May 15, 2007 Commercialization of Academic Research To Be Topic of Lecture and Panel Discussion, May 24
Press Contact: Donna Urschel (202) 707-1639
Public Contact: Robert Saladini (202) 707-2692
There is much debate about the growth of commercialization of academic research results. Does it threaten a university’s principal mission?
The topic will be discussed in a lecture and panel discussion titled “Commercializing University Research—Threats and Opportunities—The Oxford University Model” at 2 p.m. on Thursday, May 24, in Room 119 of the Thomas Jefferson Building, 10 First St. S.E., Washington, D.C.
The event is free and open to the public; no tickets or reservations are required. The program is sponsored by the Library’s John W. Kluge Center, the Library’s Science, Technology & Business Division and the American Philosophical Society with support from the University of Oxford (UK). The program was organized by Raymond Dwek, professor and head of the Glycobiology Department at Oxford. Dwek is the holder of the Chair of Technology and Society at the Kluge Center.
Tim Cook and Tom Hockaday, both of Isis Innovation Ltd., the technology transfer company of the University of Oxford, believe that Oxford has successfully addressed academic research commercialization issues. They hope to provide guidance and clear principles showing how commercialization need not threaten a university’s principal academic mission.
According to Dwek, who in 1988 founded the first university spin-off company in which Oxford had a shareholding, the history of Oxford’s commercialization starts with the “revolutionary technology” of printing—the university published its first book in 1478. During the American Revolution, sales of Bibles to America declined. With a depressed Bible market, Oxford University’s Delegates of the Press created 42 shares in their Bible privilege for commercial printers in London. About 100 years later, in the 1880s, the shares were once again brought under the university’s control. But it was only about 20 years ago that the Oxford began to start commercializing the results of its scientific research.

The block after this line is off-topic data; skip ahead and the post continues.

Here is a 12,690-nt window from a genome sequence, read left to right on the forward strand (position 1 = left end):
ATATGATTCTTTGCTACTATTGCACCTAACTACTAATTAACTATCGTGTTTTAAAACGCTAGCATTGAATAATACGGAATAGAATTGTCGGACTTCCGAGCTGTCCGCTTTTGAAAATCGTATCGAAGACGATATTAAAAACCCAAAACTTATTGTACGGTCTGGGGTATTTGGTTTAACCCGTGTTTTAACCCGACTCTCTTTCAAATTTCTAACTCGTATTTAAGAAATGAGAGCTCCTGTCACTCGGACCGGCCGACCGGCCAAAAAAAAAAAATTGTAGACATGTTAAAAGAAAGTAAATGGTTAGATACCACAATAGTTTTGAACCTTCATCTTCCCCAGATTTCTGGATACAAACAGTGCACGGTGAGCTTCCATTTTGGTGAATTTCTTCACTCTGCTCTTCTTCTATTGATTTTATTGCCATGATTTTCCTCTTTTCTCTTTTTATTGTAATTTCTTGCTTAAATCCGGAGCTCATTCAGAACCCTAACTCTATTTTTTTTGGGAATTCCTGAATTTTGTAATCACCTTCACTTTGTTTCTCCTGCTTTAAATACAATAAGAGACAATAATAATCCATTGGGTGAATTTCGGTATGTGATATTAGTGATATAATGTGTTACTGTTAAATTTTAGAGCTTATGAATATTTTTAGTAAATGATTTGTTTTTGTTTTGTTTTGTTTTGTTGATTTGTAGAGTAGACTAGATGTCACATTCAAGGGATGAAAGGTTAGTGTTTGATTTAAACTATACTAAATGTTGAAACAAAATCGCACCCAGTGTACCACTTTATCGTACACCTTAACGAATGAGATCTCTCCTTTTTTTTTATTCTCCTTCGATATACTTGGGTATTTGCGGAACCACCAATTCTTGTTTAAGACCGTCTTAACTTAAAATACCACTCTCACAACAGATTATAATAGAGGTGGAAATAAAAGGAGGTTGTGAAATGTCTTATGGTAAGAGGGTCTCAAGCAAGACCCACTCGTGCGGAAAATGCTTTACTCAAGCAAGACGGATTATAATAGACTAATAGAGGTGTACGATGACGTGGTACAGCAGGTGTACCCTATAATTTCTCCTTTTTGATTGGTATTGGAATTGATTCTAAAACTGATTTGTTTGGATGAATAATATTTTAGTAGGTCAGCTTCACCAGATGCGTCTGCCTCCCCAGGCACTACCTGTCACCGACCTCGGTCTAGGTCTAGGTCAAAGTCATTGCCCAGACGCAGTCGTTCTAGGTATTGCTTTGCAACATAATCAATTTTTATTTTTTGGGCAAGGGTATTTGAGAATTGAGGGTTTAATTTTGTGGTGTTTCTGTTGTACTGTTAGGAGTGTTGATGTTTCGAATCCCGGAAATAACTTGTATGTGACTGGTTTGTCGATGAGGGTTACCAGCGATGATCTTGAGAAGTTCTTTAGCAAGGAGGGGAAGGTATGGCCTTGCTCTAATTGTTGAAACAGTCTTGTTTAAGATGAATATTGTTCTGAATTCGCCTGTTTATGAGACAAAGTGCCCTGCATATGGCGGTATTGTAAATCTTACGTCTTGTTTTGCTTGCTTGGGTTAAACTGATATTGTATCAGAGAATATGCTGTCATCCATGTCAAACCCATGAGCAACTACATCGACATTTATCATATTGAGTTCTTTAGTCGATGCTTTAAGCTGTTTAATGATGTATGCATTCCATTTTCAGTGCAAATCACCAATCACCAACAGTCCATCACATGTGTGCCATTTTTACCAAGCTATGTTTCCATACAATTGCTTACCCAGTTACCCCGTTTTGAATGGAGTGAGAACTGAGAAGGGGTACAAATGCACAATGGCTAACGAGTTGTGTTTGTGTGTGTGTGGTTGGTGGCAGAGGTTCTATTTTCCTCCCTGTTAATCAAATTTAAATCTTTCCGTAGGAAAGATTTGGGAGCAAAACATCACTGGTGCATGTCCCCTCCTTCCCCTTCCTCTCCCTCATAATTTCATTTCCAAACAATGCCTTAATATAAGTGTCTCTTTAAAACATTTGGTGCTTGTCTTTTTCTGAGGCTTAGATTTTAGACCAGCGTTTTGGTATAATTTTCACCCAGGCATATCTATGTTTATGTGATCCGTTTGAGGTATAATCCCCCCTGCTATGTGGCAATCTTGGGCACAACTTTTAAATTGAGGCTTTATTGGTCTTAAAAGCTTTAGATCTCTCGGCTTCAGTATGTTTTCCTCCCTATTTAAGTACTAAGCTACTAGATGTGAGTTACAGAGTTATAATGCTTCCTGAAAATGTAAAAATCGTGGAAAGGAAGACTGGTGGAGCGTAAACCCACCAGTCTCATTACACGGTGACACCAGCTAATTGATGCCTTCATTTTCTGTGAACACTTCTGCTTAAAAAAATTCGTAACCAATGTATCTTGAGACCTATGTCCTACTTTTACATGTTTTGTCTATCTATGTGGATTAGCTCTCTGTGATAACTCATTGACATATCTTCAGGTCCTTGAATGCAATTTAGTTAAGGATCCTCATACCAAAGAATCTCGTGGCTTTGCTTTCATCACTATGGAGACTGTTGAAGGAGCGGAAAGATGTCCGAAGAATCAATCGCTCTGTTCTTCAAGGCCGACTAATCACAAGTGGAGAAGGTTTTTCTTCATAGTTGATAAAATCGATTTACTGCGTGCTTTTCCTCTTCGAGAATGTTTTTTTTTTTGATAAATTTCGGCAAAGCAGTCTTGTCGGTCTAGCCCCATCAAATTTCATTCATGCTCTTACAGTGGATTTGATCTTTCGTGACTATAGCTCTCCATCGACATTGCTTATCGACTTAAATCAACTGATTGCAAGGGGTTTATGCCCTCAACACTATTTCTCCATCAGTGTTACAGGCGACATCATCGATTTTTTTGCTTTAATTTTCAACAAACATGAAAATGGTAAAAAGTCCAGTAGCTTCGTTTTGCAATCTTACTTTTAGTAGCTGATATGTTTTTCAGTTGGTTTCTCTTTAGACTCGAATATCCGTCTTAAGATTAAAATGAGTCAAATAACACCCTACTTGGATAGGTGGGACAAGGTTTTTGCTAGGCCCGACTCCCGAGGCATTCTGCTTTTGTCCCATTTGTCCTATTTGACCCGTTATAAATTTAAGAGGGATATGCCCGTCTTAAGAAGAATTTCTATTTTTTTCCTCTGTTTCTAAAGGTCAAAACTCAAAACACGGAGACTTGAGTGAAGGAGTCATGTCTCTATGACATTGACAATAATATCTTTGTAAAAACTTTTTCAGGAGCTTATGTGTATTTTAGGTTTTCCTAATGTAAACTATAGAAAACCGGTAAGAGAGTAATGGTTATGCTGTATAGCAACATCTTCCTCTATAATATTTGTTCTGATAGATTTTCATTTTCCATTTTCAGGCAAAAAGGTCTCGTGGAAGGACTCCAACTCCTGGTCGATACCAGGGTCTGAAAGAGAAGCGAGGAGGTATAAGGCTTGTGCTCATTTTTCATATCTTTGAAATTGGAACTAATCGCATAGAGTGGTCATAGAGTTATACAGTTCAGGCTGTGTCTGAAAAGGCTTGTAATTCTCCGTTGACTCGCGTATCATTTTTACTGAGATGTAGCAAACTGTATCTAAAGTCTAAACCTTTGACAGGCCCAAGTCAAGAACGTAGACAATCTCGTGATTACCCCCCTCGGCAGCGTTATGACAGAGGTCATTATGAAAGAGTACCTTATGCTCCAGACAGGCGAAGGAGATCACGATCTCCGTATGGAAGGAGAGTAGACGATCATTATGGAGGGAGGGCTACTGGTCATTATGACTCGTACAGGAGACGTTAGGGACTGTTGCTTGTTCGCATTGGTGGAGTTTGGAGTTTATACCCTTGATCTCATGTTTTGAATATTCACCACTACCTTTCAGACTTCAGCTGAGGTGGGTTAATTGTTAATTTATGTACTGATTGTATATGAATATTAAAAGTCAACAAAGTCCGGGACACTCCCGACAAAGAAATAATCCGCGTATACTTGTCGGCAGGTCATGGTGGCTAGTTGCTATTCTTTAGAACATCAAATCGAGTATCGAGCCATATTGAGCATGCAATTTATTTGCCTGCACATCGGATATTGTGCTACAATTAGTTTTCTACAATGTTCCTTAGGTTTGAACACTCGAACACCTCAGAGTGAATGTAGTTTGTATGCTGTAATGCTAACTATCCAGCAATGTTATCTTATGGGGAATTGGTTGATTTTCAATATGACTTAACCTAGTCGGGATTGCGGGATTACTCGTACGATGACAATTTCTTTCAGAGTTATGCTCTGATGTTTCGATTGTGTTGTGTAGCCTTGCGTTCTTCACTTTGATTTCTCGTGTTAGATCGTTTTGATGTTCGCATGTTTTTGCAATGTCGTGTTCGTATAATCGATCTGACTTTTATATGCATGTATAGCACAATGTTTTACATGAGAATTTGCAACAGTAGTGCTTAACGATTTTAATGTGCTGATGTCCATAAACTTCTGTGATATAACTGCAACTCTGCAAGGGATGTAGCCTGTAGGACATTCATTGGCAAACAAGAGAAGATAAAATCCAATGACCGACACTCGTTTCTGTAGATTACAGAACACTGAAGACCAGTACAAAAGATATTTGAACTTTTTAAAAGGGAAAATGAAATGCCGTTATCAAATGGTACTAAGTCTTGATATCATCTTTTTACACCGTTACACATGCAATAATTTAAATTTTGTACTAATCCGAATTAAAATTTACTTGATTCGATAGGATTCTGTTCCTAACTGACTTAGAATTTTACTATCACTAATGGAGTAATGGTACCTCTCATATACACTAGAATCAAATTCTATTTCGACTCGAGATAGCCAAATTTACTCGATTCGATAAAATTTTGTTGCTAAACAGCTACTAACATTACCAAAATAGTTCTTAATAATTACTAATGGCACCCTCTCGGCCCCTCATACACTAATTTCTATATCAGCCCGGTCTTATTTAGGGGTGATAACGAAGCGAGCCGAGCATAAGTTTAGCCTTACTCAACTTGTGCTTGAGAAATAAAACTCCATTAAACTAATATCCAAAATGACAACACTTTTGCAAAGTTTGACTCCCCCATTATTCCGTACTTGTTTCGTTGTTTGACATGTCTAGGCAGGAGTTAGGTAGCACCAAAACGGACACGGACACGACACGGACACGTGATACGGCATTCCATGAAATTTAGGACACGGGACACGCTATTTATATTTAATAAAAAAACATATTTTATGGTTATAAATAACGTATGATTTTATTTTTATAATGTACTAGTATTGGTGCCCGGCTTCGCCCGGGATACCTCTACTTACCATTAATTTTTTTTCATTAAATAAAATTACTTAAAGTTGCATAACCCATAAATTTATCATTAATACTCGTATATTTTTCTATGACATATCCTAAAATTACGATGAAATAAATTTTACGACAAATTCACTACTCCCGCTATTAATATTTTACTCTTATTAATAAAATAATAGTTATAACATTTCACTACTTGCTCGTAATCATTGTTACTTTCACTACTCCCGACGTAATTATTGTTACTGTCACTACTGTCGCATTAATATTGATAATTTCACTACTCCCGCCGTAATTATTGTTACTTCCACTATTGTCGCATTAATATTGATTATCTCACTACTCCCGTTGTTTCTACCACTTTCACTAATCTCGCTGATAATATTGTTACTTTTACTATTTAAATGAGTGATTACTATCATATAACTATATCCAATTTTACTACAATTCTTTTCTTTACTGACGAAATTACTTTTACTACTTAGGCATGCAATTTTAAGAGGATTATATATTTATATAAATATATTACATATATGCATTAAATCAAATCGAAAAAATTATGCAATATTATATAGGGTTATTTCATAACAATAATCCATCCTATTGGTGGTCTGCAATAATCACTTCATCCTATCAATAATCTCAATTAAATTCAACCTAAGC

Cook and Hockaday will use the Oxford University model to illustrate how the volume of academic consultancy, licensing and successful spin-off companies has markedly increased as a result of policy development and a focused allocation of resources. A panel will discuss this topic and will entertain questions from the audience.
Among those scheduled to participate in addition to Cook, Hockaday and Dwek are Baruch S. Blumberg, Nobel laureate, president of the American Philosophical Society and a member of the Kluge Center Advisory Council; and Mark S. Frankel, director, Scientific Freedom, Responsibility and Law Program, American Association for the Advancement of Science.
Through a generous endowment from John W. Kluge, the Library established the Kluge Center in 2000 to bring together the world’s best thinkers to stimulate, energize and distill wisdom from the Library’s resources and to interact with policymakers in Washington. For more information, visit www.loc.gov/kluge.
The Library’s Science, Technology and Business Division provides reference and bibliographic services and develops the Library's rich and vast collections in all areas of science (with the exception of clinical medicine and technical agriculture), technology, business, management, and economics. Visit www.loc.gov/rr/scitech.
The American Philosophical Society (ASP) promotes useful knowledge in the sciences and humanities through excellence in scholarly research, professional meetings, publications, library resources and community outreach. As the country's first learned society, APS has played an important role in American cultural and intellectual life for over 250 years. Visit www.amphilsoc.org.